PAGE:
- New York has released a draft of its model sexual harassment policy and training that will become mandatory for employers in the state next month.
- A new law requires that training be provided to all employees, supervisors and managers annually. And to help employers comply, the state is providing model policies, compliance forms and training requirements. Employers must provide new hires training within 30 days of their start date, even if they received the same training from a previous employer and even if they're only temporary employees.
- The new standards require the training to follow an interactive model — employers can conduct the trainings through an online platform requiring employees to respond to questions or they can enlist a live trainer or anyone available to respond to questions and receive feedback. The guidance says sexual harassment extends to sex stereotyping, including hostile actions taken because of someone's sexual orientation, gender identity or transgender status.
New York City's council passed an ordinance in April requiring employers in the city to provide sexual harassment training, a measure slated to take effect next spring. With this on employers' radars already, the statewide legislation puts city employers at the intersection of the two.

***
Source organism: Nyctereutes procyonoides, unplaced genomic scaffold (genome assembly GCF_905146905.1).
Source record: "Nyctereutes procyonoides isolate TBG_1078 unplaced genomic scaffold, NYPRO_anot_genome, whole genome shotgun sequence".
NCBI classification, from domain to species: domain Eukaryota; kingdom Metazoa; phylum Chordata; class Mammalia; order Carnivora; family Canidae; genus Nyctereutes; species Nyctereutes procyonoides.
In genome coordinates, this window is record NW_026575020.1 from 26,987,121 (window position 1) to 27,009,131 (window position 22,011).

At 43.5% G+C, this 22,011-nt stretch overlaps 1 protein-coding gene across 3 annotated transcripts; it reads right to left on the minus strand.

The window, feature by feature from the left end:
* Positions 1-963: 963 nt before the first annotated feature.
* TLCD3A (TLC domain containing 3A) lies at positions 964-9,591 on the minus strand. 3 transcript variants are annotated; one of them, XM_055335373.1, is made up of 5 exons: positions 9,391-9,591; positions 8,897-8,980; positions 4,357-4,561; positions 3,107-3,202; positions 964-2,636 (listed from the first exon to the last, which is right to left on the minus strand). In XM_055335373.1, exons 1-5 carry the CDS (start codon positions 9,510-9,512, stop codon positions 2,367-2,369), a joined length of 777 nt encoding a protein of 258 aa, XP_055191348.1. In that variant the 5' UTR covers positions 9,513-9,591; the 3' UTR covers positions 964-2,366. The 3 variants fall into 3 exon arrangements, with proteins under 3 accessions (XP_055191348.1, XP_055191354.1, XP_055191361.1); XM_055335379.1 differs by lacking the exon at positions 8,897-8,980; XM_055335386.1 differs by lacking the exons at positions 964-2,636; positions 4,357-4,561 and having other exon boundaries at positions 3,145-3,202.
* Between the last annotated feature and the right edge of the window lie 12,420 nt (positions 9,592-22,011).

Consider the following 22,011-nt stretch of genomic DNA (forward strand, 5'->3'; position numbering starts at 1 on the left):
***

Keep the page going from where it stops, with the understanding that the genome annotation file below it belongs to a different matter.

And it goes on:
The legislation, along with other such mandates across the county, may have come as a response to the #MeToo movement, which has put a spotlight on American workplaces and how they respond to sexual harassment. Some employers have taken quick action following the rise of the movement, but many employers have not updated their sexual harassment policies and or strategies, research shows.
What's more, it appears the problem is still pervasive in many sectors, like the technology industry and academia. A recent Uber settlement, for example, cost the company almost $2 million. Employers that still struggle with sexual harassment might take a cue from either of New York's initiatives. As they both point out, training is everything. Employees need to know how to recognize harassment and when and how to report it. Employers can't skimp on training managers, either. Once that knowledge is in place, a culture of dignity, respect and professionalism can form and permeate an organization from the top down.